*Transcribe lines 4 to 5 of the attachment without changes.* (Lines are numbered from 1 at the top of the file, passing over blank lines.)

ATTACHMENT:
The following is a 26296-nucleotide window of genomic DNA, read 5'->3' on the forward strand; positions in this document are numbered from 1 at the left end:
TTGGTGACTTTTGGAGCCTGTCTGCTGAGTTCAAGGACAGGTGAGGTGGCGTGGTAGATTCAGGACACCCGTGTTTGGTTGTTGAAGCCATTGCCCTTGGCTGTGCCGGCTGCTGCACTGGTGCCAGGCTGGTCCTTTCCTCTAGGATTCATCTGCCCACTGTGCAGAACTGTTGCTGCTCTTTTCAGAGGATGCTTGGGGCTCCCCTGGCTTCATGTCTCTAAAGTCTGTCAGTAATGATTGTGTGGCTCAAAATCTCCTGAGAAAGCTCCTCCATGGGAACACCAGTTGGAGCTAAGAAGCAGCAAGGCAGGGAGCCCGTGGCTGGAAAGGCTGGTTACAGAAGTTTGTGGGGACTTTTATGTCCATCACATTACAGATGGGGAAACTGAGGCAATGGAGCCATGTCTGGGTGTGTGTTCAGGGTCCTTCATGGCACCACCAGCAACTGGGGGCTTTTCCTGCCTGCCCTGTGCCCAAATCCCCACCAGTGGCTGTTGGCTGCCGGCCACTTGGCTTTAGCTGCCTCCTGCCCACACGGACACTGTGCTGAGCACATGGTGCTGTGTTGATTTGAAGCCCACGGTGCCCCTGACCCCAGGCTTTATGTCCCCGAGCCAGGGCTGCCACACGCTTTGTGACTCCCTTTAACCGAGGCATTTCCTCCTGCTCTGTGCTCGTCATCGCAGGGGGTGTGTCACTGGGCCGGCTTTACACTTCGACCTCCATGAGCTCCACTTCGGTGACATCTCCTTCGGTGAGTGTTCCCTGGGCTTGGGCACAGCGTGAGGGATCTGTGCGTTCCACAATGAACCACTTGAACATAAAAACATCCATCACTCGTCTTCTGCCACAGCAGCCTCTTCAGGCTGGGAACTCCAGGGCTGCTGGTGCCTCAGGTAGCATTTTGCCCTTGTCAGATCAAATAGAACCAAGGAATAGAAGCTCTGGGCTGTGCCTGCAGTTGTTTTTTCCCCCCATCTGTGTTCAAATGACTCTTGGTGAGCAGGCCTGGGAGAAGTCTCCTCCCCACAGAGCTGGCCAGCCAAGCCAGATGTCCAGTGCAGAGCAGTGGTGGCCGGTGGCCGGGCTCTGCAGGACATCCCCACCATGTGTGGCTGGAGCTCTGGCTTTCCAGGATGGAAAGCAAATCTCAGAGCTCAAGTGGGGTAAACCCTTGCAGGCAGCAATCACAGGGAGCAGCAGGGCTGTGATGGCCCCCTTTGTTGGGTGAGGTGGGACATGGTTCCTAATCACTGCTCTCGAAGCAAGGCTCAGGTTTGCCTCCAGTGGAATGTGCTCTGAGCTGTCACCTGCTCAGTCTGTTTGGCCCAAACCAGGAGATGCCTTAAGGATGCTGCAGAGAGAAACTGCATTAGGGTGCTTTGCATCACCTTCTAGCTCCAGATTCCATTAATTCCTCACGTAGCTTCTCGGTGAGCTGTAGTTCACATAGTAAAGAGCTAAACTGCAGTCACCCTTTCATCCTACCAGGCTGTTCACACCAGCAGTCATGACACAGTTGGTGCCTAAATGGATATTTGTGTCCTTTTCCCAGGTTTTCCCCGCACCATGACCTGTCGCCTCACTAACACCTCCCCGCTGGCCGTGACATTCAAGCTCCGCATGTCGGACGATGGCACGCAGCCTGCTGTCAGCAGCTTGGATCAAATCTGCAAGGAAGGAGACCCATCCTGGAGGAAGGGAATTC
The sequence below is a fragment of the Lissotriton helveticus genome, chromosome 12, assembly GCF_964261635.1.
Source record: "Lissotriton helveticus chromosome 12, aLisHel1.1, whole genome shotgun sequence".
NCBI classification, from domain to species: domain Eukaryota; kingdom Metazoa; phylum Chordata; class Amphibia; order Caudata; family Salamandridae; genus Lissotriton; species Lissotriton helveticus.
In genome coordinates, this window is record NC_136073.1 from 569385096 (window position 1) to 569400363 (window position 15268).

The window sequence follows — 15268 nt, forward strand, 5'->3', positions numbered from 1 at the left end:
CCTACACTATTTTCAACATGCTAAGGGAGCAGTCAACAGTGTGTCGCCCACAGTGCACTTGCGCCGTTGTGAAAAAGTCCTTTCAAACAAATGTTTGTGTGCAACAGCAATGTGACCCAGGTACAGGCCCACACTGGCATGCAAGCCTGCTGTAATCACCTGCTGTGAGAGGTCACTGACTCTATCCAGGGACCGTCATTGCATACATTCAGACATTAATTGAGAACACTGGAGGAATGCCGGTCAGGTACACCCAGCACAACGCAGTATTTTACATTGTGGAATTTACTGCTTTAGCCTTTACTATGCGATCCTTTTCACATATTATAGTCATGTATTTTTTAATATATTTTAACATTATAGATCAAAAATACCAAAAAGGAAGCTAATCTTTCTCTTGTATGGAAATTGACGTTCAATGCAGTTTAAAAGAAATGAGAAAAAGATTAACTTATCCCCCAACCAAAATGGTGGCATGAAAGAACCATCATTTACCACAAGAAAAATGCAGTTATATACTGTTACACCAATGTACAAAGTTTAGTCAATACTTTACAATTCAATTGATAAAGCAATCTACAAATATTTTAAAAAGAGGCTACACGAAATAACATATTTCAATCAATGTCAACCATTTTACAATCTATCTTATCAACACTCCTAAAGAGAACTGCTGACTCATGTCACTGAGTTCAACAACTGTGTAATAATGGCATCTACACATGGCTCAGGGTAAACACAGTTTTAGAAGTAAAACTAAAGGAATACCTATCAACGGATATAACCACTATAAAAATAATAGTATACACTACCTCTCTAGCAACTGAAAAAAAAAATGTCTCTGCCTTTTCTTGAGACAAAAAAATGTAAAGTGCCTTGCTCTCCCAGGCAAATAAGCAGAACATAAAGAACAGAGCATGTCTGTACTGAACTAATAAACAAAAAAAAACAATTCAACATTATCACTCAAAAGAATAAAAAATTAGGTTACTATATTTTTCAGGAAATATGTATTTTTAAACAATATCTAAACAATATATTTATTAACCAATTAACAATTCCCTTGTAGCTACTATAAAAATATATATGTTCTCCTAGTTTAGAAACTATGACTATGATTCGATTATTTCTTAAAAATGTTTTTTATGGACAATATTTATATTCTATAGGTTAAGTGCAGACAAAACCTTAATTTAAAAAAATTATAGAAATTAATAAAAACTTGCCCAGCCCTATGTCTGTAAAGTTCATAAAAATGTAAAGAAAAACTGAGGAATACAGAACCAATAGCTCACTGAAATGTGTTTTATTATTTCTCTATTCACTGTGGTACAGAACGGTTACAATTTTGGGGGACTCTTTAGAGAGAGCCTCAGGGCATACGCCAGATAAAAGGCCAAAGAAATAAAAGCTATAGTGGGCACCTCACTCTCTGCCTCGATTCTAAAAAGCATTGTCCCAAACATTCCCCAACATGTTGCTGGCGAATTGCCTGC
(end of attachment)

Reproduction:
Source record: "Lissotriton helveticus chromosome 12, aLisHel1.1, whole genome shotgun sequence".
NCBI classification, from domain to species: domain Eukaryota; kingdom Metazoa; phylum Chordata; class Amphibia; order Caudata; family Salamandridae; genus Lissotriton; species Lissotriton helveticus.